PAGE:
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How we can Count the no.of words in a given String

 
Greenhorn
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Hi Friends,
I want pseudo code and logic for counting the no. of words in a given String.
Eg: Sting str="welcome to the javaranch big mouse saloon";

This is my string.i want 2 count the no. of words in that String.
 
Bartender
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Not an advanced question. Moving...
 
Java Cowboy
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You can use class java.util.StringTokenizer to break a sentence into separate words, and a loop to count the number of words.

Lookup StringTokenizer in the Java API documentation and try using it in your program.
 
Greenhorn
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A quick and easy way is to use StringTokenizer with one whitespace " " as the delimiter. Calling countTokens() will give you the number of words.

e.g.

 
Ranch Hand
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Starting with JDK 1.4, the String class has a method called split() that will split the String into an array of tokens using a regex as delimiter.
 
Greenhorn
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It has to be pseudo code? Because I know a solution using features too specific of Java API. Can't see how to express it in pseudo code... Let me try:

If you want to see the code, let us know!
 
Luciano Mantuaneli
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Originally posted by Keith Lynn:
Starting with JDK 1.4, the String class has a method called split() that will split the String into an array of tokens using a regex as delimiter.



This approach can be very tricky: Depending on your regex, you may have distorted values
[ December 04, 2006: Message edited by: Luciano Mantuaneli ]
 
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If you're just talking about simple English strings like the example (and this is a beginner's homework assignment) then the StringTokenizer and String.split() methods will work just fine. But in real life, especially in languages like Japanese and Thai, extracting words from strings is a rather difficult task.
 
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What if the String has other white-space in it, such as a non-breaking space, a tab, a carriage-return, a linefeed, or a formfeed?

Are there other kinds of whitespace?

-- Kaydell
 
Jesper de Jong
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Originally posted by Luciano Mantuaneli:
If you want to see the code, let us know!


Luciano, please don't post the complete solution - that way Jalli will not learn anything. Have you read the description of the beginner forum? It says:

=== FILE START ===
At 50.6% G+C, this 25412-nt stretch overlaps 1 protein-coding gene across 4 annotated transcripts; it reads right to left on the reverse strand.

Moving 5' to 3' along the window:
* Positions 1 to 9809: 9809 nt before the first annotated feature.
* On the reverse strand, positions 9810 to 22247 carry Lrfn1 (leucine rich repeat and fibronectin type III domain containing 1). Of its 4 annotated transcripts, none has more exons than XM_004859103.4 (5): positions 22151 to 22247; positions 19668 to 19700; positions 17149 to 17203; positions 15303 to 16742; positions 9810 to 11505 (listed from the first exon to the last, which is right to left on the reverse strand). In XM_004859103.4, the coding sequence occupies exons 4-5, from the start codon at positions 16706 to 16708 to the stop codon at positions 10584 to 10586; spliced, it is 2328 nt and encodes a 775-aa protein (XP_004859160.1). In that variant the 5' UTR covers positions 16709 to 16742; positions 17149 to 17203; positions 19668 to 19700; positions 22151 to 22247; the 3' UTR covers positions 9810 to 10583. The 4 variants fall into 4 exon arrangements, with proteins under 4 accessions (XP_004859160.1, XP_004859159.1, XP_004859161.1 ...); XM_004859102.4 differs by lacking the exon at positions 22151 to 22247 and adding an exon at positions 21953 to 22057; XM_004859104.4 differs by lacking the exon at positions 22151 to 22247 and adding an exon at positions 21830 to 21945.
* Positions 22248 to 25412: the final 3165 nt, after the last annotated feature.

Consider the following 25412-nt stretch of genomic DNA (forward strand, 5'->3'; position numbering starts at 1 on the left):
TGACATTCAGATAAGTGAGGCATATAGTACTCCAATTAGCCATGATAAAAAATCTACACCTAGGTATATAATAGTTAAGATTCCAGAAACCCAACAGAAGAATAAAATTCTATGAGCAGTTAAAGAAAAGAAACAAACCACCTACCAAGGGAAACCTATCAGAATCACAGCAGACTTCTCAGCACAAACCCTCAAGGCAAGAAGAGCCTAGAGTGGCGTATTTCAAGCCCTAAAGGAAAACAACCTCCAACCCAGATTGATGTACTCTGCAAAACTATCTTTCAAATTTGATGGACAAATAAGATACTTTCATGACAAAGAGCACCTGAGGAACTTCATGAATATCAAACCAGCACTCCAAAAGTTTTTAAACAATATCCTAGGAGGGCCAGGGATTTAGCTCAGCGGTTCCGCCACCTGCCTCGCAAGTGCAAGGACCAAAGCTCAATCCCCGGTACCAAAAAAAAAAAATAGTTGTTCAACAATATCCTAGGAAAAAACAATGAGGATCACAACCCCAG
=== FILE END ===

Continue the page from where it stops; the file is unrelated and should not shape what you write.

We're all here to learn, so when responding to others, please focus on helping them discover their own solutions, instead of simply providing answers.
 
Luciano Mantuaneli
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Originally posted by Jesper Young:

Luciano, please don't post the complete solution - that way Jalli will not learn anything. Have you read the description of the beginner forum? It says:


Got it!

 
Keith Lynn
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Originally posted by Kaydell Leavitt:
What if the String has other white-space in it, such as a non-breaking space, a tab, a carriage-return, a linefeed, or a formfeed?

Are there other kinds of whitespace?

-- Kaydell



\s mathches A whitespace character: [ \t\n\x0B\f\r].

You can find a complete list in the API docs for java.util.regex.Pattern
 
Kaydell Leavitt
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I didn't see non-breaking space in the list.

-- Kaydell
 
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word counting can be done in easy way by using JAVA API or you can use your own algorithm like counting the character and if next character is space then increment the counter. you can check for other cases like if there is more than single space or string starts with a space or ends with more than one space.
 
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A simple way to count tokens of strings:



[ December 09, 2006: Message edited by: Jesse Crockett ]
[ December 09, 2006: Message edited by: Jesse Crockett ]
 
Ranch Hand
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From the Javadoc of StringTokenizer:

StringTokenizer is a legacy class that is retained for compatibility reasons although its use is discouraged in new code. It is recommended that anyone seeking this functionality use the split method of String or the java.util.regex package instead.



It is effectively deprecated (though not officially marked as such) and should really not be used in new code.
 
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